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The Unsettling Implications of the American Institute of Architects’ Memo Supporting Trump

After the CEO of the American Institute of Architects stated the organization promised to work with Donald Trump, many architects — both AIA members and not — were pissed.

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Trump protest in New York City (image via mal3k on Wikimedia Commons)

To many architects, the 2016 presidential campaign has brought a reckoning of professional values. Just one day after the election, on November 9, the American Institute of Architects issued a statement to its some 89,000 members in response to the election of Donald Trump. Authored by CEO Robert Ivy, the statement reads, in part:

During the campaign, President-elect Trump called for committing at least $500 billion to infrastructure spending over five years. We stand ready to work with him and with the incoming 115th Congress to ensure that investments in schools, hospitals and other public infrastructure continue to be a major priority.

Ivy rounds off the statement with: “This has been a hard-fought, contentious election process. It is now time for all of us to work together to advance policies that help our country move forward.” As it turned out, many architects — both AIA members and not — were pissed.

“Seething at this complacent message from the #AIA. This is not business as usual,” tweeted architect, AIA-member, and University of Buffalo professor Joyce Hwang. Some architects threatened to not renew their membership in protest; some, as Maryland-based architect Fritz Read did very publicly, resigned.

As a community-based advocacy organization, the AIA lobbies on the local, state, and federal level for the architecture profession’s representation and key values: namely, diversity and sustainability. The organization is staunchly nonpartisan, but as Ivy’s letter shows, treading that line in the Trump era is nearly impossible: the context being so toxic, that to members, “business as usual” equates to banal acquiescence.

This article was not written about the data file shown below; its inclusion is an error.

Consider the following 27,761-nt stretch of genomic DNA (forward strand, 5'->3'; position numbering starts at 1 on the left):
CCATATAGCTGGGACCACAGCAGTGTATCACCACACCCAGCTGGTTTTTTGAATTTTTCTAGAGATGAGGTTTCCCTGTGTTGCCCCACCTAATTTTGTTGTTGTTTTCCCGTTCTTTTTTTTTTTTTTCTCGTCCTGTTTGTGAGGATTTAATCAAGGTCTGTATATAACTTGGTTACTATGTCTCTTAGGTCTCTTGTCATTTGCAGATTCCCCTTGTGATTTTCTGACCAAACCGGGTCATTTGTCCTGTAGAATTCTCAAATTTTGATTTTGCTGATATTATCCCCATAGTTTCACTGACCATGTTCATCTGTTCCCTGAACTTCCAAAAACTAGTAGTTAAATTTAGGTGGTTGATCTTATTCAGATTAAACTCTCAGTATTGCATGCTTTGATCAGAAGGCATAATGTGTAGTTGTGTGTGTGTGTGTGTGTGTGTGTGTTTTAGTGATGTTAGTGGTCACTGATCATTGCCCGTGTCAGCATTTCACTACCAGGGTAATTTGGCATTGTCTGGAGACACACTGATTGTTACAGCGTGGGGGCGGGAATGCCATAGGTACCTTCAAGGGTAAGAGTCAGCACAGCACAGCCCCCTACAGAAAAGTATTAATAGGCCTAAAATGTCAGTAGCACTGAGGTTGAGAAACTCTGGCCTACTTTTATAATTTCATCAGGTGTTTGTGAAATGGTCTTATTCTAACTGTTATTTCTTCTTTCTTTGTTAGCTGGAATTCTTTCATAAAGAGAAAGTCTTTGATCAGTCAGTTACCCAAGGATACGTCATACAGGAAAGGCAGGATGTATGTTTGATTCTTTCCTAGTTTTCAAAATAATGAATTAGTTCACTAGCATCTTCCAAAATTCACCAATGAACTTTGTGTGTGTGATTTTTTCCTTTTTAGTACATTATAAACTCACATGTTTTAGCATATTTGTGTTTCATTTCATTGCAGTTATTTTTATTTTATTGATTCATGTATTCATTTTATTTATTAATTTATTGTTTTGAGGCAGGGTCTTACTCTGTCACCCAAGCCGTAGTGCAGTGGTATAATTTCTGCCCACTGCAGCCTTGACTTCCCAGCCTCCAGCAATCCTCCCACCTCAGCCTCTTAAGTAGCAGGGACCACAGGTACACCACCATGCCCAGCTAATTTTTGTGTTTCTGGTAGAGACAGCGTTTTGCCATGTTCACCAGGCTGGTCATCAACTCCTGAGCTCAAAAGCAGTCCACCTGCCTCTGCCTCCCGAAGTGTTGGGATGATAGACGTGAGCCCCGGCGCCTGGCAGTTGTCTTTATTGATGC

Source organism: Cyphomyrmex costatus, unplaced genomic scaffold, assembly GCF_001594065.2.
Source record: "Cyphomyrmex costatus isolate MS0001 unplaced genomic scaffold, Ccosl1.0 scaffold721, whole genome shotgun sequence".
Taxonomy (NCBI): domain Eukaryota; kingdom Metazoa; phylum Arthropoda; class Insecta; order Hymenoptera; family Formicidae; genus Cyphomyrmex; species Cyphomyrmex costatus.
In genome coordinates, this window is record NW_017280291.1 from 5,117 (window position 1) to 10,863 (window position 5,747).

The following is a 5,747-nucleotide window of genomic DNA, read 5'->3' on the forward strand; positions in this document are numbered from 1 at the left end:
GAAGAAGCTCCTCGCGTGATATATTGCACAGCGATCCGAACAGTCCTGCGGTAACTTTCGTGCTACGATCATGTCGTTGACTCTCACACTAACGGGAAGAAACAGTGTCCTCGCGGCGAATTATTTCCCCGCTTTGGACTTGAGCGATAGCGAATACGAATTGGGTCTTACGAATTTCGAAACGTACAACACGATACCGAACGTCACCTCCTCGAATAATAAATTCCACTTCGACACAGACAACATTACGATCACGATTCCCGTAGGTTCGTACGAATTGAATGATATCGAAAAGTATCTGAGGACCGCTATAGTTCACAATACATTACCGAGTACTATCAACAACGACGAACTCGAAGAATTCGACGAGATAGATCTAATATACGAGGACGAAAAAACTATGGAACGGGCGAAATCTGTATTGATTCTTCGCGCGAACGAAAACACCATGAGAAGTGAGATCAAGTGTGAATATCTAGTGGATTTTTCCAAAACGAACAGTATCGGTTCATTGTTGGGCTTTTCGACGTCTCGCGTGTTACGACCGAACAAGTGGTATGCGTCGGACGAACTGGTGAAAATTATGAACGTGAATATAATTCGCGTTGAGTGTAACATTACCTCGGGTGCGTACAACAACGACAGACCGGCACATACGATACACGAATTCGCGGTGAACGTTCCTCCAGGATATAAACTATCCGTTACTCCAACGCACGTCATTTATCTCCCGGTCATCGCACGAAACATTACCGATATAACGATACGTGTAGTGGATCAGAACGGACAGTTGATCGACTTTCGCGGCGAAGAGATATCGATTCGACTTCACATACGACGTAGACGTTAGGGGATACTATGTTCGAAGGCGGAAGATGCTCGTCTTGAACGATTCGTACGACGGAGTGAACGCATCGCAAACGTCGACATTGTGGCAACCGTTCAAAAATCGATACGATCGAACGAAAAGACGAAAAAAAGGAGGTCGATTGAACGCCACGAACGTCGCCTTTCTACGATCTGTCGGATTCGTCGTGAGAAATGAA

Michael Sorkin, architecture critic for The Nation, denounced the letter as “an embarrassment to those of us who feel that the Trump presidency represents a clear and present danger to many values that are fundamental to both our nation and our profession.” Some architects were outraged enough to invoke the memory of Albert Speer, chief architect for Adolf Hitler, when considering the implications of the AIA’s statement.

Now, if ever, is the time to take a stand. Michael Kimmelman, architecture critic for the New York Times, tweeted: “Shocked @AIANational would evoke Obama to excuse its thoughtless pandering to Trump. When will profession own up to its ethical obligations?” Just because Obama called for a peaceful and democratic transition, doesn’t mean the AIA should roll over for Trump. 

Issued hastily by the CEO without consultation with constituents, the letter was an extra-stinging slap in the face to many dues-paying members on democratic principle, who felt the AIA had failed to assert their professional values — the same that were threatened by the President-elect’s express rejection of climate change, and his perpetuation of xenophobic rhetoric. Chicago-based architect Katherine Darnstadt, who started the #NotMyAIA hashtag in protest of Ivy’s letter, tweeted “@AIANational pledging membership will ignore sexism & racism for a few infrastructure dollars. Spineless.”